In 1948–49, Meir served as Israeli minister to the USSR. She was Israel’s minister of labor and social security from 1949 to 1952, minister of labor from 1952 to 1956, and foreign minister from 1956 to 1966. From 1966 to 1968 she served as general secretary of the Mapai (Israel Workers’ Party), a Zionist rightwing socialist party. Meir was prime minister of Israel from March 1969 to April 1974. Relying on the support of international Zionist circles and imperialist forces in the USA and Western Europe, her government pursued an expansionist policy toward the Arab countries. Meir became vice-president of the Socialist International in June 1972.

Meir, Golda (b. Golda Mabovitch)

(1898–1978) Israeli politician; born in Kiev, Ukraine. She emigrated to the U.S.A. in 1906 and became a teacher and Zionist activist in Milwaukee. She emigrated to Palestine in 1921 after her marriage to Morris Myerson (she Hebraized her married name in 1956) and worked as a Zionist and labor activist. Elected to the Israeli parliament in 1949, she held labor (1949–56) and foreign affairs (1956–66) cabinet portfolios and was Israel's fourth prime minister (1969–74). Although credited with strengthening Israel through immigration policies and construction programs, she was forced to resign in the wake of Israel's losses in the October 1973 war.
References in periodicals archive ?
Critique: Golda Meir, born Golda Mabovitch, (May 3, 1898-December 8, 1978) was an Israeli teacher, kibbutznik, politician and the fourth Prime Minister of Israel.
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Rabin, of course, immediately informed Prime Minister Golda Meir.
This includes a recording of his meeting with Golda Meir in the first half of 1973 -- a few months before the Yom Kippur War.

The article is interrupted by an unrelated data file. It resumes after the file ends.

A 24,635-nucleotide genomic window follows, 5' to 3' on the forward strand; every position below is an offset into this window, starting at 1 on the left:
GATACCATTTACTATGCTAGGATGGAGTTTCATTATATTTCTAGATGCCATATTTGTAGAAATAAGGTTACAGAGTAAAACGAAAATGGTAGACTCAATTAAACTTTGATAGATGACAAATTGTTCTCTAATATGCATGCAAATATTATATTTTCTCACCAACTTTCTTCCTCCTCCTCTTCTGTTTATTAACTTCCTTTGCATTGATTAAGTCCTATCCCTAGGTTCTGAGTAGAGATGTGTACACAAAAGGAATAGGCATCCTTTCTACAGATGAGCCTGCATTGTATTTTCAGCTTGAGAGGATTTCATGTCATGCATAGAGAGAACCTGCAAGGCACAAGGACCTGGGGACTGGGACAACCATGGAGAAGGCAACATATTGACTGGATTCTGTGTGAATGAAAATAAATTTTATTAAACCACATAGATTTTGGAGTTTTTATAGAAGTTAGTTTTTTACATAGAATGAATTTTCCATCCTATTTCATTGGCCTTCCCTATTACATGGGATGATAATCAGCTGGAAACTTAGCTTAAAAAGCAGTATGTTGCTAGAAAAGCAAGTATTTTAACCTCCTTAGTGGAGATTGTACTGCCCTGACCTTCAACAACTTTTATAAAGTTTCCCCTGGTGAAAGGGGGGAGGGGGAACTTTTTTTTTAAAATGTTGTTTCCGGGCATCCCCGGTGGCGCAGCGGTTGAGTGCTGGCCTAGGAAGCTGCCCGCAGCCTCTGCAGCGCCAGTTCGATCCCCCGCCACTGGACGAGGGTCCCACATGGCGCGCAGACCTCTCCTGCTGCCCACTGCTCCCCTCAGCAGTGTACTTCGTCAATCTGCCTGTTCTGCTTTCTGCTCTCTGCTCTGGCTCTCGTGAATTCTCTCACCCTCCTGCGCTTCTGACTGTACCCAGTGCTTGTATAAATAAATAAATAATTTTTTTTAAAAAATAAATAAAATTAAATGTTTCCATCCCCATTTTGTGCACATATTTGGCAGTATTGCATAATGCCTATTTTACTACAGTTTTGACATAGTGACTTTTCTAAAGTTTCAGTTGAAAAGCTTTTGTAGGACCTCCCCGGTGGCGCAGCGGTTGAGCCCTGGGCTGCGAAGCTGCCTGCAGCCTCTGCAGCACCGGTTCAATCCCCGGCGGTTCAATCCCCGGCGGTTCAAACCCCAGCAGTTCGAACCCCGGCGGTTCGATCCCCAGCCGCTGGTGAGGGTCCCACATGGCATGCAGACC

Golda Meir asked in her article why the Arabs did not establish a Palestinian state on a part [of Palestine], instead of Jordan annexing the West Bank and Egypt the Gaza Strip.
The chief nuclear understanding was reached at a summit between President Nixon and Israeli Prime Minister Golda Meir that began on Sept.
In addition to accounts of his secret discussions with Abraham Stern, Begin, Shamir, and Golda Meir, The First Tithe explores the moral issues involved in terrorism, and the political motivations and justifications for the actions of the Jewish undergrounds.
While I greatly enjoyed Ruth Rosen's review of Women for President [WRB, January/February 2009], she left out a political/structural reason that American women face that leaders such as Indira Gandhi, Golda Meir, and Margaret Thatcher did not: the former are not participating in a parliamentary democracy.
Livni, who was tasked with forming a government in the wake of Prime Minister Ehud Olmert s resignation earlier this week, is hoping to become Israel s first woman prime minister since Golda Meir.
Golda Meir, one of the founders of modern Israel, emerged from retirement in 1969 to become the first female leader in the Western world.
Whatever the final outcome, the poll findings suggested a dramatic triumph for the 50-year-old Ms Livni, bidding to become Israel's first woman leader since Golda Meir in the 1970s, and a sharp rebuff to former premier Mr Netanyahu, the long-time favourite.
From Levi Strauss and Golda Meir to Albert Einstein and Harry Houdini, kids with good reading skills will appreciate the detailed coverages.